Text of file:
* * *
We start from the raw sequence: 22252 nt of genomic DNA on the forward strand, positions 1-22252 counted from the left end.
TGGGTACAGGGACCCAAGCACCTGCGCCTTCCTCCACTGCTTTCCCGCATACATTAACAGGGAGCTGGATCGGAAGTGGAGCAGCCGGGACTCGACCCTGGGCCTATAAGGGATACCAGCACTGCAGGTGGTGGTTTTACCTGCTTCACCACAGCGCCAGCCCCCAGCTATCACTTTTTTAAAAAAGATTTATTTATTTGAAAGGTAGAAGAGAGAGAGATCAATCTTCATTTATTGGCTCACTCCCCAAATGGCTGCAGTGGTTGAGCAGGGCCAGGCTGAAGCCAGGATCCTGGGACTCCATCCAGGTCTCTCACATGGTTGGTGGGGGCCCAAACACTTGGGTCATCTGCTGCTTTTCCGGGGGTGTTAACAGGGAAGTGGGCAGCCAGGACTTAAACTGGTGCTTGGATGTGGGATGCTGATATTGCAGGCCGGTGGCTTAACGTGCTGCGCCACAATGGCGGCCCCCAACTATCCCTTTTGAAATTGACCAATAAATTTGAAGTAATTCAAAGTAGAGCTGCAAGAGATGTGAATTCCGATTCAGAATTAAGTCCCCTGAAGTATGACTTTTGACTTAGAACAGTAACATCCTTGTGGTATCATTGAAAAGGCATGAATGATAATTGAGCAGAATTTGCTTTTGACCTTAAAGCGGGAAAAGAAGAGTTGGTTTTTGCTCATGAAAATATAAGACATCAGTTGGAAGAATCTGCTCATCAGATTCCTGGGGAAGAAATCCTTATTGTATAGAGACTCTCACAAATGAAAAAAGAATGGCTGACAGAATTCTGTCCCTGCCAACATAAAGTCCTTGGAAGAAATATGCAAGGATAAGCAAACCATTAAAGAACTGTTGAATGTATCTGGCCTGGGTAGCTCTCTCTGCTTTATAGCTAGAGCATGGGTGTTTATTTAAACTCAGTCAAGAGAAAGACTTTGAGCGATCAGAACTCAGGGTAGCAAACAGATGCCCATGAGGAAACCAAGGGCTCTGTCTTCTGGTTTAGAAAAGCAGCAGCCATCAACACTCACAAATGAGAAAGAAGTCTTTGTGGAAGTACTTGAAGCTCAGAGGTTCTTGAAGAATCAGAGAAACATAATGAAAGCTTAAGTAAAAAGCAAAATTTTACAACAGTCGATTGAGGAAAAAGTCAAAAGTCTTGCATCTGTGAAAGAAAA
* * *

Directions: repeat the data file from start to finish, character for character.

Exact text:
We start from the raw sequence: 22252 nt of genomic DNA on the forward strand, positions 1-22252 counted from the left end.
TGGGTACAGGGACCCAAGCACCTGCGCCTTCCTCCACTGCTTTCCCGCATACATTAACAGGGAGCTGGATCGGAAGTGGAGCAGCCGGGACTCGACCCTGGGCCTATAAGGGATACCAGCACTGCAGGTGGTGGTTTTACCTGCTTCACCACAGCGCCAGCCCCCAGCTATCACTTTTTTAAAAAAGATTTATTTATTTGAAAGGTAGAAGAGAGAGAGATCAATCTTCATTTATTGGCTCACTCCCCAAATGGCTGCAGTGGTTGAGCAGGGCCAGGCTGAAGCCAGGATCCTGGGACTCCATCCAGGTCTCTCACATGGTTGGTGGGGGCCCAAACACTTGGGTCATCTGCTGCTTTTCCGGGGGTGTTAACAGGGAAGTGGGCAGCCAGGACTTAAACTGGTGCTTGGATGTGGGATGCTGATATTGCAGGCCGGTGGCTTAACGTGCTGCGCCACAATGGCGGCCCCCAACTATCCCTTTTGAAATTGACCAATAAATTTGAAGTAATTCAAAGTAGAGCTGCAAGAGATGTGAATTCCGATTCAGAATTAAGTCCCCTGAAGTATGACTTTTGACTTAGAACAGTAACATCCTTGTGGTATCATTGAAAAGGCATGAATGATAATTGAGCAGAATTTGCTTTTGACCTTAAAGCGGGAAAAGAAGAGTTGGTTTTTGCTCATGAAAATATAAGACATCAGTTGGAAGAATCTGCTCATCAGATTCCTGGGGAAGAAATCCTTATTGTATAGAGACTCTCACAAATGAAAAAAGAATGGCTGACAGAATTCTGTCCCTGCCAACATAAAGTCCTTGGAAGAAATATGCAAGGATAAGCAAACCATTAAAGAACTGTTGAATGTATCTGGCCTGGGTAGCTCTCTCTGCTTTATAGCTAGAGCATGGGTGTTTATTTAAACTCAGTCAAGAGAAAGACTTTGAGCGATCAGAACTCAGGGTAGCAAACAGATGCCCATGAGGAAACCAAGGGCTCTGTCTTCTGGTTTAGAAAAGCAGCAGCCATCAACACTCACAAATGAGAAAGAAGTCTTTGTGGAAGTACTTGAAGCTCAGAGGTTCTTGAAGAATCAGAGAAACATAATGAAAGCTTAAGTAAAAAGCAAAATTTTACAACAGTCGATTGAGGAAAAAGTCAAAAGTCTTGCATCTGTGAAAGAAAA